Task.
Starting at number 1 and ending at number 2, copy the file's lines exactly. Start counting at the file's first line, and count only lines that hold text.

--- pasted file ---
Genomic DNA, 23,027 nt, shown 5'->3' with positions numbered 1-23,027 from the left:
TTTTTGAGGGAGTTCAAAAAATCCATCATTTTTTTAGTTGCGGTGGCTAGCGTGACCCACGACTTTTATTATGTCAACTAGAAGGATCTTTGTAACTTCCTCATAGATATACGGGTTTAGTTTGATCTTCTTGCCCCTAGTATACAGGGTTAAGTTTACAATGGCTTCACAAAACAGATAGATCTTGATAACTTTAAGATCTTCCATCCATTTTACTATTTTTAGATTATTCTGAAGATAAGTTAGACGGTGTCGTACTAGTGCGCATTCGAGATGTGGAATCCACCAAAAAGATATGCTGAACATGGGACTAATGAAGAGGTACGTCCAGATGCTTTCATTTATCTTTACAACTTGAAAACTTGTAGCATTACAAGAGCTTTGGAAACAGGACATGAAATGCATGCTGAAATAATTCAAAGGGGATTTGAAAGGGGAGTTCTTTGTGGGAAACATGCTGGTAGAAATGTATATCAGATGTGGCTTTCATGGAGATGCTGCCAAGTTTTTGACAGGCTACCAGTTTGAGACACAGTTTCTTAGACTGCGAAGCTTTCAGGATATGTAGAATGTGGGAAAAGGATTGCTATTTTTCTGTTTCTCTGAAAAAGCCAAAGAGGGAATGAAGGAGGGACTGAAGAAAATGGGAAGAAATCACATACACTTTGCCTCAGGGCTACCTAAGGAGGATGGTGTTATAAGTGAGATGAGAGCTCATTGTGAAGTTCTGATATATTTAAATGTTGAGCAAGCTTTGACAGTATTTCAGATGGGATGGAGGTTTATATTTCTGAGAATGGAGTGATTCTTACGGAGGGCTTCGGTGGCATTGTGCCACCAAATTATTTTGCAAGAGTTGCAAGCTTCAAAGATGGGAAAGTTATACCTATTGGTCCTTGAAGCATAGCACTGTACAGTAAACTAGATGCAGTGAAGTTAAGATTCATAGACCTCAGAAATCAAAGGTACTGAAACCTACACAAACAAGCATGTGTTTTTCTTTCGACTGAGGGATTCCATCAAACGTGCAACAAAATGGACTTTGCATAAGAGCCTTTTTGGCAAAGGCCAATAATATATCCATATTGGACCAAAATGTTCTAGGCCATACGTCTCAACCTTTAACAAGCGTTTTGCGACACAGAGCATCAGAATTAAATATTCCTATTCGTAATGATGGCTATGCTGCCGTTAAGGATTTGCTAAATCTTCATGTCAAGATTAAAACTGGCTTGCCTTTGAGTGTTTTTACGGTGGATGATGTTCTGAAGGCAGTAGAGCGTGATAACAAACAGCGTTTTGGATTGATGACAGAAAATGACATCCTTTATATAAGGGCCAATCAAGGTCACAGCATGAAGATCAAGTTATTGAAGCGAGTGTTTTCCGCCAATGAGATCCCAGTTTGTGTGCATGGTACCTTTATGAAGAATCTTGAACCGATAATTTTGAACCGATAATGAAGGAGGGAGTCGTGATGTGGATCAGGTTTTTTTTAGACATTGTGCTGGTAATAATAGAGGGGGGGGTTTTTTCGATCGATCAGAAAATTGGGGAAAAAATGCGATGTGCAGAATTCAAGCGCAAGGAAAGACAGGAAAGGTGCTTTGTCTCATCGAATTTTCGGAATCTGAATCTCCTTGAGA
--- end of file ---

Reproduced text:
Genomic DNA, 23,027 nt, shown 5'->3' with positions numbered 1-23,027 from the left:
TTTTTGAGGGAGTTCAAAAAATCCATCATTTTTTTAGTTGCGGTGGCTAGCGTGACCCACGACTTTTATTATGTCAACTAGAAGGATCTTTGTAACTTCCTCATAGATATACGGGTTTAGTTTGATCTTCTTGCCCCTAGTATACAGGGTTAAGTTTACAATGGCTTCACAAAACAGATAGATCTTGATAACTTTAAGATCTTCCATCCATTTTACTATTTTTAGATTATTCTGAAGATAAGTTAGACGGTGTCGTACTAGTGCGCATTCGAGATGTGGAATCCACCAAAAAGATATGCTGAACATGGGACTAATGAAGAGGTACGTCCAGATGCTTTCATTTATCTTTACAACTTGAAAACTTGTAGCATTACAAGAGCTTTGGAAACAGGACATGAAATGCATGCTGAAATAATTCAAAGGGGATTTGAAAGGGGAGTTCTTTGTGGGAAACATGCTGGTAGAAATGTATATCAGATGTGGCTTTCATGGAGATGCTGCCAAGTTTTTGACAGGCTACCAGTTTGAGACACAGTTTCTTAGACTGCGAAGCTTTCAGGATATGTAGAATGTGGGAAAAGGATTGCTATTTTTCTGTTTCTCTGAAAAAGCCAAAGAGGGAATGAAGGAGGGACTGAAGAAAATGGGAAGAAATCACATACACTTTGCCTCAGGGCTACCTAAGGAGGATGGTGTTATAAGTGAGATGAGAGCTCATTGTGAAGTTCTGATATATTTAAATGTTGAGCAAGCTTTGACAGTATTTCAGATGGGATGGAGGTTTATATTTCTGAGAATGGAGTGATTCTTACGGAGGGCTTCGGTGGCATTGTGCCACCAAATTATTTTGCAAGAGTTGCAAGCTTCAAAGATGGGAAAGTTATACCTATTGGTCCTTGAAGCATAGCACTGTACAGTAAACTAGATGCAGTGAAGTTAAGATTCATAGACCTCAGAAATCAAAGGTACTGAAACCTACACAAACAAGCATGTGTTTTTCTTTCGACTGAGGGATTCCATCAAACGTGCAACAAAATGGACTTTGCATAAGAGCCTTTTTGGCAAAGGCCAATAATATATCCATATTGGACCAAAATGTTCTAGGCCATACGTCTCAACCTTTAACAAGCGTTTTGCGACACAGAGCATCAGAATTAAATATTCCTATTCGTAATGATGGCTATGCTGCCGTTAAGGATTTGCTAAATCTTCATGTCAAGATTAAAACTGGCTTGCCTTTGAGTGTTTTTACGGTGGATGATGTTCTGAAGGCAGTAGAGCGTGATAACAAACAGCGTTTTGGATTGATGACAGAAAATGACATCCTTTATATAAGGGCCAATCAAGGTCACAGCATGAAGATCAAGTTATTGAAGCGAGTGTTTTCCGCCAATGAGATCCCAGTTTGTGTGCATGGTACCTTTATGAAGAATCTTGAACCGATAATTTTGAACCGATAATGAAGGAGGGAGTCGTGATGTGGATCAGGTTTTTTTTAGACATTGTGCTGGTAATAATAGAGGGGGGGGTTTTTTCGATCGATCAGAAAATTGGGGAAAAAATGCGATGTGCAGAATTCAAGCGCAAGGAAAGACAGGAAAGGTGCTTTGTCTCATCGAATTTTCGGAATCTGAATCTCCTTGAGA